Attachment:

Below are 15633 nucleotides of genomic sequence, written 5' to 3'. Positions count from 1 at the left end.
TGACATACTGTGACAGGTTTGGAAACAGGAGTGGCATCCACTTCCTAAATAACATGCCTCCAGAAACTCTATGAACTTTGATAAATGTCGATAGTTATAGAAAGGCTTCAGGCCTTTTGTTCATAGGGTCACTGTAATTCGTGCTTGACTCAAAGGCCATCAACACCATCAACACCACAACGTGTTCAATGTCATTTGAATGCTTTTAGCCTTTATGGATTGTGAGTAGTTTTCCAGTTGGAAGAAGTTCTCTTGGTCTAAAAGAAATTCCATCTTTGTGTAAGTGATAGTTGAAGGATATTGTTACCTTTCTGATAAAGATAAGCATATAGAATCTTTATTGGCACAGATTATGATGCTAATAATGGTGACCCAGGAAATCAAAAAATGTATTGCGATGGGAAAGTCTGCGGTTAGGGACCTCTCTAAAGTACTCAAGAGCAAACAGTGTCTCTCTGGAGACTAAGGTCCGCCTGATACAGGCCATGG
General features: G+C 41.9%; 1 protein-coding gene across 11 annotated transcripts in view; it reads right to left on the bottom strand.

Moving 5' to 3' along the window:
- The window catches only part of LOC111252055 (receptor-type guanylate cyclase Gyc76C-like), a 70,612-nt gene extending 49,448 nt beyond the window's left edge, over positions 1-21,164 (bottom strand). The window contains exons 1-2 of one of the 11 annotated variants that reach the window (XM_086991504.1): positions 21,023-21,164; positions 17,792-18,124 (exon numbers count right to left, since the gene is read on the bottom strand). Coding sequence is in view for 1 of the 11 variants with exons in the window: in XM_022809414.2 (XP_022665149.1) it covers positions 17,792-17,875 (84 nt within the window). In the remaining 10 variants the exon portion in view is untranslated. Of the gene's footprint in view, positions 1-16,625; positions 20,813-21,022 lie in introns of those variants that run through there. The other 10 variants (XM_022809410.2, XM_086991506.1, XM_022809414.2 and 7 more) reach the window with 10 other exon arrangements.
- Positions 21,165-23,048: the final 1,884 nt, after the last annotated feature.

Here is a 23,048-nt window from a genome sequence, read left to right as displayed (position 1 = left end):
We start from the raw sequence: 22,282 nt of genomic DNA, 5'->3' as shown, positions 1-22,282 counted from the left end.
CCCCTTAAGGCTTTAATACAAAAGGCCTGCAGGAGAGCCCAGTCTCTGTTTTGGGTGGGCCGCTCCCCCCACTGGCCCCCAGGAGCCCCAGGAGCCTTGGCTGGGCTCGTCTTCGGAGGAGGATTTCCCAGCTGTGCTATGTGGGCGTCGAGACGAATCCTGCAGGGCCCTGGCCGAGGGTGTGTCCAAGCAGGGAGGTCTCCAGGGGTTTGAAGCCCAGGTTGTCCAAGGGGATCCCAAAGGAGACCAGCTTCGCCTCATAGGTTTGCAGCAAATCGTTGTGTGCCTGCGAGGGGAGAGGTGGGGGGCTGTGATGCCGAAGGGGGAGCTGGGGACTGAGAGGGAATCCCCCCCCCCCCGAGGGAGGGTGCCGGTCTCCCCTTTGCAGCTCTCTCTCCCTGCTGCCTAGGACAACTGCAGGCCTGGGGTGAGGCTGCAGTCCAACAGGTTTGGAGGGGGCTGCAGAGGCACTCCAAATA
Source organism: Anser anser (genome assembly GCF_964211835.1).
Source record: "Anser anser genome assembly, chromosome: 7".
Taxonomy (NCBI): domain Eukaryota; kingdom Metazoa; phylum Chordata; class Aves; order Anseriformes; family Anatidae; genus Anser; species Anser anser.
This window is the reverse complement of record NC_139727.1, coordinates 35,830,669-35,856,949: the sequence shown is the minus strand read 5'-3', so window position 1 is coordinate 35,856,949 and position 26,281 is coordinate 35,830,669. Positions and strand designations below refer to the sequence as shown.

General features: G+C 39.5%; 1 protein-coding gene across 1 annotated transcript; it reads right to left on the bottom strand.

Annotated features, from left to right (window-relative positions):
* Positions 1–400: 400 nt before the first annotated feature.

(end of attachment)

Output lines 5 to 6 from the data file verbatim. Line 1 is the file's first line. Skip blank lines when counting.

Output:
- The window catches only part of LOC111252055 (receptor-type guanylate cyclase Gyc76C-like), a 70,612-nt gene extending 49,448 nt beyond the window's left edge, over positions 1-21,164 (bottom strand). The window contains exons 1-2 of one of the 11 annotated variants that reach the window (XM_086991504.1): positions 21,023-21,164; positions 17,792-18,124 (exon numbers count right to left, since the gene is read on the bottom strand). Coding sequence is in view for 1 of the 11 variants with exons in the window: in XM_022809414.2 (XP_022665149.1) it covers positions 17,792-17,875 (84 nt within the window). In the remaining 10 variants the exon portion in view is untranslated. Of the gene's footprint in view, positions 1-16,625; positions 20,813-21,022 lie in introns of those variants that run through there. The other 10 variants (XM_022809410.2, XM_086991506.1, XM_022809414.2 and 7 more) reach the window with 10 other exon arrangements.
- Positions 21,165-23,048: the final 1,884 nt, after the last annotated feature.